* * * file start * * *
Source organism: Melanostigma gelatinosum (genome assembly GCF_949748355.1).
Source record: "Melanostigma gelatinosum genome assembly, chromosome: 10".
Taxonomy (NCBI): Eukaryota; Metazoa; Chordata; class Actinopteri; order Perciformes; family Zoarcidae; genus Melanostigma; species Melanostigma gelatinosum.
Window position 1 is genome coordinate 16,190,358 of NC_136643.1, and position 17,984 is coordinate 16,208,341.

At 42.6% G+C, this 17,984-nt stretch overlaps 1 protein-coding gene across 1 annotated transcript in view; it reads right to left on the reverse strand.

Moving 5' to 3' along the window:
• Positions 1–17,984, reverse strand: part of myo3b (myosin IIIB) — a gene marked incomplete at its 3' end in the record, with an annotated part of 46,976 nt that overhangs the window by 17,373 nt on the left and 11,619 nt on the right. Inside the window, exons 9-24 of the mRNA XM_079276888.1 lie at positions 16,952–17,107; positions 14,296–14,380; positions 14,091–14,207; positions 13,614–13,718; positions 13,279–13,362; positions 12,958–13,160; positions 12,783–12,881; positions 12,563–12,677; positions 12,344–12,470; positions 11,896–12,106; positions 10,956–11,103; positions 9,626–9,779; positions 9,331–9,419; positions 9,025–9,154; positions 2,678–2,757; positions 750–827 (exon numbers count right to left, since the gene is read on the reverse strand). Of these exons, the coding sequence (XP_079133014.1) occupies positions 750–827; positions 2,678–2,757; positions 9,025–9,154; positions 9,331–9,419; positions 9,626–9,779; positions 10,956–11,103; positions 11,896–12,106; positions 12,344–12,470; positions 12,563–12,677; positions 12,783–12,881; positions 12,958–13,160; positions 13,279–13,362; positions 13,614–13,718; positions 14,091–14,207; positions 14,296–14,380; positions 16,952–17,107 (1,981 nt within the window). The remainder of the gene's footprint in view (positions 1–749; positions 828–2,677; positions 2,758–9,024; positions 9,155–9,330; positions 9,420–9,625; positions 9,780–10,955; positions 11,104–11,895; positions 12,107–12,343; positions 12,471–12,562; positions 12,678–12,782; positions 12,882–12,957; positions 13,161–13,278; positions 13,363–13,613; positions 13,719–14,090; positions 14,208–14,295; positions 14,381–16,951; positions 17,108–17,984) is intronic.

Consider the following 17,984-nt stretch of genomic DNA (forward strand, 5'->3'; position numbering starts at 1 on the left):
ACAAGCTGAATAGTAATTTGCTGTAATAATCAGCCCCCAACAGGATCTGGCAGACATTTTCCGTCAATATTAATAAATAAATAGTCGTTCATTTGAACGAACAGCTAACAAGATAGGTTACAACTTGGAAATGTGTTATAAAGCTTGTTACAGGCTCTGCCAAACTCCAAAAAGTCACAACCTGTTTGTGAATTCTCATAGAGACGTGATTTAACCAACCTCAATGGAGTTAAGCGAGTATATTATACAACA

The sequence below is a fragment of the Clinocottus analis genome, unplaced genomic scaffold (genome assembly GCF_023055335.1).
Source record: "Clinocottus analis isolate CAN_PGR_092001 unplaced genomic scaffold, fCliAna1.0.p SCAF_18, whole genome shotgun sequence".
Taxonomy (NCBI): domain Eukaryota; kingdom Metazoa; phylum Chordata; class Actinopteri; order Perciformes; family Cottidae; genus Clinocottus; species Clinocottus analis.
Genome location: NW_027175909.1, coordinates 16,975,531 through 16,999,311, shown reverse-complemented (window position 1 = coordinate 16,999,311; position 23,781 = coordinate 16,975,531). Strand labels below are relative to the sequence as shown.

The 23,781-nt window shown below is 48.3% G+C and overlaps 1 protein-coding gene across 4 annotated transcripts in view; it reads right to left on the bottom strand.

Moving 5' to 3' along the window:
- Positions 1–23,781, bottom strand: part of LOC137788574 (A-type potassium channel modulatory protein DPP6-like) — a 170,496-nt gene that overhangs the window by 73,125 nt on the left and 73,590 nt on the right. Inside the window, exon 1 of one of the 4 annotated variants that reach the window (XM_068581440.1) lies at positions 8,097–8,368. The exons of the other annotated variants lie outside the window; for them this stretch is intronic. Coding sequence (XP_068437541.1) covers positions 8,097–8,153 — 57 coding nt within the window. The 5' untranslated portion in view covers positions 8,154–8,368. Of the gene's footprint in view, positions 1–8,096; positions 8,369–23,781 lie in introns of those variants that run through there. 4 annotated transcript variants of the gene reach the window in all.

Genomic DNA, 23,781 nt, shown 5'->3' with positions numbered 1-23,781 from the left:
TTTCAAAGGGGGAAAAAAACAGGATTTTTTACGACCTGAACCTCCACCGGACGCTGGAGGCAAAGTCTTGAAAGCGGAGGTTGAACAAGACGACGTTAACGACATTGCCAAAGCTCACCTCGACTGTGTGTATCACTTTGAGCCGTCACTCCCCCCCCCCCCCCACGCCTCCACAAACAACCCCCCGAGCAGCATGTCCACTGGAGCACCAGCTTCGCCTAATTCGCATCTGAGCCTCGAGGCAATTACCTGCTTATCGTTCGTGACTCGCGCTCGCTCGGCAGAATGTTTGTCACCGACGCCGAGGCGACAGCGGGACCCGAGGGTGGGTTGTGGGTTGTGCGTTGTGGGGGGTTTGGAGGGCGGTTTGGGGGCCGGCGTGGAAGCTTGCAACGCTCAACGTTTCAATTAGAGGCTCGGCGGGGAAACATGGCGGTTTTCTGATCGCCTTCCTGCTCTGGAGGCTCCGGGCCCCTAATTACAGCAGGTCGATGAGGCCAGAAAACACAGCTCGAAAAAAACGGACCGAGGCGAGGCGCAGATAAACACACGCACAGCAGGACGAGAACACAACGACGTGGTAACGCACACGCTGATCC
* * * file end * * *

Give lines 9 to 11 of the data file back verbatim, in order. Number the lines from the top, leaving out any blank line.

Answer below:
ACAAGCTGAATAGTAATTTGCTGTAATAATCAGCCCCCAACAGGATCTGGCAGACATTTTCCGTCAATATTAATAAATAAATAGTCGTTCATTTGAACGAACAGCTAACAAGATAGGTTACAACTTGGAAATGTGTTATAAAGCTTGTTACAGGCTCTGCCAAACTCCAAAAAGTCACAACCTGTTTGTGAATTCTCATAGAGACGTGATTTAACCAACCTCAATGGAGTTAAGCGAGTATATTATACAACA

The sequence below is a fragment of the Clinocottus analis genome, unplaced genomic scaffold (genome assembly GCF_023055335.1).
Source record: "Clinocottus analis isolate CAN_PGR_092001 unplaced genomic scaffold, fCliAna1.0.p SCAF_18, whole genome shotgun sequence".